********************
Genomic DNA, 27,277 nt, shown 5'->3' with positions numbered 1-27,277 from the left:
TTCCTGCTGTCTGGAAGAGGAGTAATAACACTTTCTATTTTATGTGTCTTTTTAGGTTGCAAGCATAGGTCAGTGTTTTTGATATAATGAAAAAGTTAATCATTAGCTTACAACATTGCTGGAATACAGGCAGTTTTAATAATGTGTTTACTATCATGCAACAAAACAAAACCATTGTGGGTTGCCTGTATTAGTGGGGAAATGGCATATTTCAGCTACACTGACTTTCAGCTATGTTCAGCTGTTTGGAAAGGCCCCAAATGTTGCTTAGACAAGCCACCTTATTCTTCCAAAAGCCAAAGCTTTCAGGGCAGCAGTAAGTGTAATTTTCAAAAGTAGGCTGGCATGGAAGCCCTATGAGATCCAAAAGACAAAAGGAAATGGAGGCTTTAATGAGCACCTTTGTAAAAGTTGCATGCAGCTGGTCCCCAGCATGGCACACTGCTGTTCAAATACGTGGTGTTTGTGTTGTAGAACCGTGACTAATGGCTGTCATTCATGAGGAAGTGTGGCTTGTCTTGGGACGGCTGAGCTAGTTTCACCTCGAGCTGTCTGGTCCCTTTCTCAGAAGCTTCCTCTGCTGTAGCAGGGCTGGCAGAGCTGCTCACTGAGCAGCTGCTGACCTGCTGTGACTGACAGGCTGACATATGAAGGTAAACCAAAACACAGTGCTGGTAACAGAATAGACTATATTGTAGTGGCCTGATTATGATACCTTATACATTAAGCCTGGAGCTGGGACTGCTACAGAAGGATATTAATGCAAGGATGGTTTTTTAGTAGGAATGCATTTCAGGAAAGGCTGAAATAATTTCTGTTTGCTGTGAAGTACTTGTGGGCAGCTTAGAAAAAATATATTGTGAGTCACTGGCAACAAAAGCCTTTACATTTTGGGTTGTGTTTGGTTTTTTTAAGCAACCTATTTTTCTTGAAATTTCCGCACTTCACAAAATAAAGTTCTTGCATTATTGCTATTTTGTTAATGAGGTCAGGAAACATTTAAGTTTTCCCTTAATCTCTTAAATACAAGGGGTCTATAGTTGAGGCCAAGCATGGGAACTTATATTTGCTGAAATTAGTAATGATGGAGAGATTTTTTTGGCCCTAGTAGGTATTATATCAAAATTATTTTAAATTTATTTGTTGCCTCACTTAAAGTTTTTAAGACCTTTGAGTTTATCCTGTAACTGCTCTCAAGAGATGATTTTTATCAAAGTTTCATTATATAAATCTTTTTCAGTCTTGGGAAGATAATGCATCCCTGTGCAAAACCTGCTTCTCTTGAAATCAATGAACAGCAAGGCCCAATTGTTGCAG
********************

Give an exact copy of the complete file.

Genomic DNA, 27,277 nt, shown 5'->3' with positions numbered 1-27,277 from the left:
TTCCTGCTGTCTGGAAGAGGAGTAATAACACTTTCTATTTTATGTGTCTTTTTAGGTTGCAAGCATAGGTCAGTGTTTTTGATATAATGAAAAAGTTAATCATTAGCTTACAACATTGCTGGAATACAGGCAGTTTTAATAATGTGTTTACTATCATGCAACAAAACAAAACCATTGTGGGTTGCCTGTATTAGTGGGGAAATGGCATATTTCAGCTACACTGACTTTCAGCTATGTTCAGCTGTTTGGAAAGGCCCCAAATGTTGCTTAGACAAGCCACCTTATTCTTCCAAAAGCCAAAGCTTTCAGGGCAGCAGTAAGTGTAATTTTCAAAAGTAGGCTGGCATGGAAGCCCTATGAGATCCAAAAGACAAAAGGAAATGGAGGCTTTAATGAGCACCTTTGTAAAAGTTGCATGCAGCTGGTCCCCAGCATGGCACACTGCTGTTCAAATACGTGGTGTTTGTGTTGTAGAACCGTGACTAATGGCTGTCATTCATGAGGAAGTGTGGCTTGTCTTGGGACGGCTGAGCTAGTTTCACCTCGAGCTGTCTGGTCCCTTTCTCAGAAGCTTCCTCTGCTGTAGCAGGGCTGGCAGAGCTGCTCACTGAGCAGCTGCTGACCTGCTGTGACTGACAGGCTGACATATGAAGGTAAACCAAAACACAGTGCTGGTAACAGAATAGACTATATTGTAGTGGCCTGATTATGATACCTTATACATTAAGCCTGGAGCTGGGACTGCTACAGAAGGATATTAATGCAAGGATGGTTTTTTAGTAGGAATGCATTTCAGGAAAGGCTGAAATAATTTCTGTTTGCTGTGAAGTACTTGTGGGCAGCTTAGAAAAAATATATTGTGAGTCACTGGCAACAAAAGCCTTTACATTTTGGGTTGTGTTTGGTTTTTTTAAGCAACCTATTTTTCTTGAAATTTCCGCACTTCACAAAATAAAGTTCTTGCATTATTGCTATTTTGTTAATGAGGTCAGGAAACATTTAAGTTTTCCCTTAATCTCTTAAATACAAGGGGTCTATAGTTGAGGCCAAGCATGGGAACTTATATTTGCTGAAATTAGTAATGATGGAGAGATTTTTTTGGCCCTAGTAGGTATTATATCAAAATTATTTTAAATTTATTTGTTGCCTCACTTAAAGTTTTTAAGACCTTTGAGTTTATCCTGTAACTGCTCTCAAGAGATGATTTTTATCAAAGTTTCATTATATAAATCTTTTTCAGTCTTGGGAAGATAATGCATCCCTGTGCAAAACCTGCTTCTCTTGAAATCAATGAACAGCAAGGCCCAATTGTTGCAG